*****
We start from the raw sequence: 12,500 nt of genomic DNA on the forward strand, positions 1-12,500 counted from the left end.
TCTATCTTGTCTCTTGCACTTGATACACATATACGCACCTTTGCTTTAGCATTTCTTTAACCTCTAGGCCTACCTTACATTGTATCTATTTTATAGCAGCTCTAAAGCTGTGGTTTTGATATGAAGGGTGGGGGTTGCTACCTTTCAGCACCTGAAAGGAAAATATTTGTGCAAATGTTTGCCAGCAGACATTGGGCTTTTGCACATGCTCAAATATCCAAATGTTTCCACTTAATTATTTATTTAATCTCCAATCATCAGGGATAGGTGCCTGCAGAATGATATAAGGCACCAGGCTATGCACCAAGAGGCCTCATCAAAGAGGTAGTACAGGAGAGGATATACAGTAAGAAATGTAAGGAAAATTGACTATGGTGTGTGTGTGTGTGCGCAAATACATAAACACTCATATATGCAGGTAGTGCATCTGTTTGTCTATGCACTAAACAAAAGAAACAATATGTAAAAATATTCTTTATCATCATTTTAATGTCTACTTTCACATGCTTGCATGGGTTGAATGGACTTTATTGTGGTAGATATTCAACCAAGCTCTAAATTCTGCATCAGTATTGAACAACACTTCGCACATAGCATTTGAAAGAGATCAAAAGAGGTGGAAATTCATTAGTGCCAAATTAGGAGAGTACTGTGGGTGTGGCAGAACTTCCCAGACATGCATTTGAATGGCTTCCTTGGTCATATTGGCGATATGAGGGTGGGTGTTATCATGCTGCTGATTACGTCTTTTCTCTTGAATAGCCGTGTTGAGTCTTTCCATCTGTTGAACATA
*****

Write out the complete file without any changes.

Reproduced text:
We start from the raw sequence: 12,500 nt of genomic DNA on the forward strand, positions 1-12,500 counted from the left end.
TCTATCTTGTCTCTTGCACTTGATACACATATACGCACCTTTGCTTTAGCATTTCTTTAACCTCTAGGCCTACCTTACATTGTATCTATTTTATAGCAGCTCTAAAGCTGTGGTTTTGATATGAAGGGTGGGGGTTGCTACCTTTCAGCACCTGAAAGGAAAATATTTGTGCAAATGTTTGCCAGCAGACATTGGGCTTTTGCACATGCTCAAATATCCAAATGTTTCCACTTAATTATTTATTTAATCTCCAATCATCAGGGATAGGTGCCTGCAGAATGATATAAGGCACCAGGCTATGCACCAAGAGGCCTCATCAAAGAGGTAGTACAGGAGAGGATATACAGTAAGAAATGTAAGGAAAATTGACTATGGTGTGTGTGTGTGTGCGCAAATACATAAACACTCATATATGCAGGTAGTGCATCTGTTTGTCTATGCACTAAACAAAAGAAACAATATGTAAAAATATTCTTTATCATCATTTTAATGTCTACTTTCACATGCTTGCATGGGTTGAATGGACTTTATTGTGGTAGATATTCAACCAAGCTCTAAATTCTGCATCAGTATTGAACAACACTTCGCACATAGCATTTGAAAGAGATCAAAAGAGGTGGAAATTCATTAGTGCCAAATTAGGAGAGTACTGTGGGTGTGGCAGAACTTCCCAGACATGCATTTGAATGGCTTCCTTGGTCATATTGGCGATATGAGGGTGGGTGTTATCATGCTGCTGATTACGTCTTTTCTCTTGAATAGCCGTGTTGAGTCTTTCCATCTGTTGAACATA